were Maj. Gen. Tran Van Doan Evenings by Appointment
and Maj. Gen. TonlThat Dinh.,p

, a, i(Tvi rtanrs

-Associated Press
center), who officially resigned
in in office for a short time as
t.

DETROIT (,P)-General Motors
Corp.'s hourly rated employes be-
gan trickling back to work yester-
day after voting Sunday to end
their 31-day walkout, but unset-
tled local-level grievances still
crippled the auto industry giant.
Some workers were on the job in
the Pontiac division at Pontiac,
Mich., and the Buick division at
Flint. But at least 28 bargaining
units remained idle, because of un-
resolved disputes, including 15 of
GM's 23 assembly plants.
A company spokesman said it
could not be determined imme-
diately how many workers were
ordered to report yesterday, since
the decisions to call maintenance
and make-ready crews were taken
by the individual divisions and
plants.
The strike, which continued de-
spite a national agreement reach-
ed Oct. 5, ended Sunday when
workers gave what the United
Auto Workers union termed "over-
whelming approval" to the pact.
Among the deadlocked plants
was the vital Hydra-Matic divi-
sion in Willow Run, where auto-
matic transmissions for all GM
cars are built.
Disputes remained unsettled at
six Buick-Oldsmobile-Pontiac as-
sernbly division plants, eight Fish-
er Body division sites, 12 Chev-
rolet Division units and the Del-
co-Remy plant at Anderson, Ind.,
in addition to the Hydra-Matic
plant.
-A

Sy The Associated Press DETROIT-Detroit's newspaper ;said the pressmen object to a
WASHINGTON -- A spokesman strike dragged through its 105th publishers' proposal that the un-
said yesterday the State Depart- day yesterday. Striking Local 13 of ion abstain from filing charges
ment is trying to pin down the the Printing Pressmen's union against four unidentified foremen
facts of several incidents which Sunday turned down-by an an- accused by pressmen of crossing
involved firing and fatalities along nounced 230-17 vote-a new pub- picket lines. The foremen are un-
South Viet Nam's border with lishers' proposal endorsed by Pres- ion members.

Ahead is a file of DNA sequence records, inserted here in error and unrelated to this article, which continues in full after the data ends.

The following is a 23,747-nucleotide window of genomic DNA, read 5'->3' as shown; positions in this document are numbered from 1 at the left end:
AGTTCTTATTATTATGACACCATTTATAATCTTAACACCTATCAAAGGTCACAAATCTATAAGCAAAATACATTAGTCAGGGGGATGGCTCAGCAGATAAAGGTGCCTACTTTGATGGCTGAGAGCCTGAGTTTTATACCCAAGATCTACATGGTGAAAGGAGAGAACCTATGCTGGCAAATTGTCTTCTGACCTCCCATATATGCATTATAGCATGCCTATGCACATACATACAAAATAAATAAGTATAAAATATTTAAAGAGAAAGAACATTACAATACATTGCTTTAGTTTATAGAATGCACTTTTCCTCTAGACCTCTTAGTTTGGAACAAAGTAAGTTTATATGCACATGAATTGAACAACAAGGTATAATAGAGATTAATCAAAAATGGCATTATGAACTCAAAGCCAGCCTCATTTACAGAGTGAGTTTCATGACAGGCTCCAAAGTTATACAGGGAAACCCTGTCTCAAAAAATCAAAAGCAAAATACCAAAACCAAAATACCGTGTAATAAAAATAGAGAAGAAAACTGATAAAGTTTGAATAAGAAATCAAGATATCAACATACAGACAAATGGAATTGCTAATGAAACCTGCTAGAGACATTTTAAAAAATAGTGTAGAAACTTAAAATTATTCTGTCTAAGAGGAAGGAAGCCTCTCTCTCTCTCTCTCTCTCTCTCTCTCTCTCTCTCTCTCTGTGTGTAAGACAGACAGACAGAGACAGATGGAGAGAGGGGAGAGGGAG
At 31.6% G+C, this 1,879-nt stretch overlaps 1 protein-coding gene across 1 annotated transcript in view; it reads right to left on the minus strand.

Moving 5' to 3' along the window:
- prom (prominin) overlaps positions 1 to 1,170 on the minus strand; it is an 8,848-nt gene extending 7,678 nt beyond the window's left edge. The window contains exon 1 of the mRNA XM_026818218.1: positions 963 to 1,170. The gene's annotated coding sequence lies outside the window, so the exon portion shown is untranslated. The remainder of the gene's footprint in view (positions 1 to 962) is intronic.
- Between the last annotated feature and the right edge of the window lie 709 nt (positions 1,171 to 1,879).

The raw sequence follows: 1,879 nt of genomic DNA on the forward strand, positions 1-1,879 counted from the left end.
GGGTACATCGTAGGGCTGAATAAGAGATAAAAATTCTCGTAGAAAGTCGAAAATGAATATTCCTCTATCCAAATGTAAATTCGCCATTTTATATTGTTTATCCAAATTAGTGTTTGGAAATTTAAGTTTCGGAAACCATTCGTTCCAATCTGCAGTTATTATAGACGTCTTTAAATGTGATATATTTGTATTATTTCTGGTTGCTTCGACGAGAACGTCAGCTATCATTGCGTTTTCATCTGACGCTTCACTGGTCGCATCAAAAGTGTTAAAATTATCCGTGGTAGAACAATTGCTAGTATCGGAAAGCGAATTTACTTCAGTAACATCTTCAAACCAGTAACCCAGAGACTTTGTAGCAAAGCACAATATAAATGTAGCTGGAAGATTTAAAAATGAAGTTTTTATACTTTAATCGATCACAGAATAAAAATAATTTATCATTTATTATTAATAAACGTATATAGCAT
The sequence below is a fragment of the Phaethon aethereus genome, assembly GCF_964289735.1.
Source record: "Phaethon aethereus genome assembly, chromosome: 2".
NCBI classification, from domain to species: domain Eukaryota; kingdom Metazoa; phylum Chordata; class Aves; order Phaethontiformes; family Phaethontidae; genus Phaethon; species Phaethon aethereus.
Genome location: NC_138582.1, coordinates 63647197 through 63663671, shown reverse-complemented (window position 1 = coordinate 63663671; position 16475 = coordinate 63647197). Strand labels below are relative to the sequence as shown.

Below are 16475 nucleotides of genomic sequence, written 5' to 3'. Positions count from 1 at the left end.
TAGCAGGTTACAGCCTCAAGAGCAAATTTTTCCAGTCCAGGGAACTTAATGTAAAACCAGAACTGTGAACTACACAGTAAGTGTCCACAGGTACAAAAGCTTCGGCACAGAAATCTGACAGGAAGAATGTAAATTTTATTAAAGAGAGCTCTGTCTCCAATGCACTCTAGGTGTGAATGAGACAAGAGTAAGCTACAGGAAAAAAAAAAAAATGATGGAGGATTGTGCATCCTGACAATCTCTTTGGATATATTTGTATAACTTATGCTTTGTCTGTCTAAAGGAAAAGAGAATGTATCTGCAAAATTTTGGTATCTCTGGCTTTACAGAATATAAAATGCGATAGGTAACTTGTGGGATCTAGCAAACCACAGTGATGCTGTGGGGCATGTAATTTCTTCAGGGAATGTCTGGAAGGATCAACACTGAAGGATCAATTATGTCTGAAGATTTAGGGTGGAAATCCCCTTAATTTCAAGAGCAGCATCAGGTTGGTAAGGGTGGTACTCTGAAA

neutralist Cambodia. Press Officer ident Lyndon B. Johnson.
Robert J, McCloskey said that at NEW YORK-Ford Motor Co.
the moment the government here The rejection dashed new hopes said yesterday it set all time highs
tor a possible uick o peace in a

is not able to "give a complete!
assessment of the situation."
At least four incidents haver
occurred along the Viet Nam-
Cambodian border in recent weeks.
They have involved anti-aircraft
fire, strafings, and guerrilla fights,
At least one U.S. officer has been
killed in the incidents.

-i,. a Z v oiu-- * u Neal ill Uin worldwide production, sales and
labor dispute which has kept De- profits in the nine months ended
troit's two daily newspapers from Sept. 30.
the reading public in a metropoli- Henry Ford II, chairman, and
tan area of 3.7 million popula- Arjay R. Miller, president, said
Stion. extra costs tied in with bringing
Freeman Frazee, Local 13 presi- out 1965 models kept July-Sep-
dent, announced the union's vote tember profits from setting any
at a news conference. record. Still, they were $79.7 mil-
Frazee indicated a new issue had lion, up 14 per cent from the $69.7
been injected in the strike. Hej million a year earlier.

FLUFFY
Y-N ECKS
Since so many of you
hove been storming
our little store
with big requests
for V-neck sweaters,
we thought that you
would be pleased by
this newly arrived
outf it.

iden t Takes
iient Powers
Ibrahim Abboud dissolved the Su-
t yesterday and took all powers in
Omdurman, near Khartoum, re-
of riots that left up to 10 persons
versity students stoned windows of
burn it over the weekend.
ed from official suppression of a
ssion of problems of the Southern

( skx

'r

INTERNATIONAL STUDENTS ASSOCIATION
CHINESE STUDENTS ASSOCIATION
LEAGUE, UNION
p r e s e n t:
it 1(ou 4etaee: CHINA
*Of Its Cultural Character?
Discussion: MISS NORMA DIAMOND
Wed., Oct. 28 7:30 p.m.
Multi-Purpose Room-UGLI
*Of Its Role In Today's World?
Discussion: DR. WILLIAM GABLE
Thurs., Oct. 29 7:30 p.m.
Multi-Purpose Room-UGLI
*Of Its People On Campus?
Oct. 30 7:00 p.m.
PARTY-INTERNATIONAL CENTER
ALL ARE WELCOME

II

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Presents
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7:15 UNION BALLROOM
SAT., OCT. 31-HALLOWEEN NIGHT
FREE ADMISSION

529-53 1 E. LIBERTY ST. MICHIGAN THEATRE